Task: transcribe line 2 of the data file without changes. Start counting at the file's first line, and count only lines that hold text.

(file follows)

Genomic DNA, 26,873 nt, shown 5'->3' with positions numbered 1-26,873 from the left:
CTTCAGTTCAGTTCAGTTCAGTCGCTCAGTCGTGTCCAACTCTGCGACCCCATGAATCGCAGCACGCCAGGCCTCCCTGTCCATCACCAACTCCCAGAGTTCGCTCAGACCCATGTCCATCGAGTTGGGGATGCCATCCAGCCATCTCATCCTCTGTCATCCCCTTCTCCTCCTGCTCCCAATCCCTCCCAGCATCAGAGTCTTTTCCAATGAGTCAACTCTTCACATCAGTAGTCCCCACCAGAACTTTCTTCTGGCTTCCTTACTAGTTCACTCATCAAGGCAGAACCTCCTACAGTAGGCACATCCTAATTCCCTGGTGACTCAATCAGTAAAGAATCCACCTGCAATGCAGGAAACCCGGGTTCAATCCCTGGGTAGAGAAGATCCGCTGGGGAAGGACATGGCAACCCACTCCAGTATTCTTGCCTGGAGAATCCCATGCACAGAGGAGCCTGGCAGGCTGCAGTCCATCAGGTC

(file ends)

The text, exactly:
CTTCAGTTCAGTTCAGTTCAGTCGCTCAGTCGTGTCCAACTCTGCGACCCCATGAATCGCAGCACGCCAGGCCTCCCTGTCCATCACCAACTCCCAGAGTTCGCTCAGACCCATGTCCATCGAGTTGGGGATGCCATCCAGCCATCTCATCCTCTGTCATCCCCTTCTCCTCCTGCTCCCAATCCCTCCCAGCATCAGAGTCTTTTCCAATGAGTCAACTCTTCACATCAGTAGTCCCCACCAGAACTTTCTTCTGGCTTCCTTACTAGTTCACTCATCAAGGCAGAACCTCCTACAGTAGGCACATCCTAATTCCCTGGTGACTCAATCAGTAAAGAATCCACCTGCAATGCAGGAAACCCGGGTTCAATCCCTGGGTAGAGAAGATCCGCTGGGGAAGGACATGGCAACCCACTCCAGTATTCTTGCCTGGAGAATCCCATGCACAGAGGAGCCTGGCAGGCTGCAGTCCATCAGGTC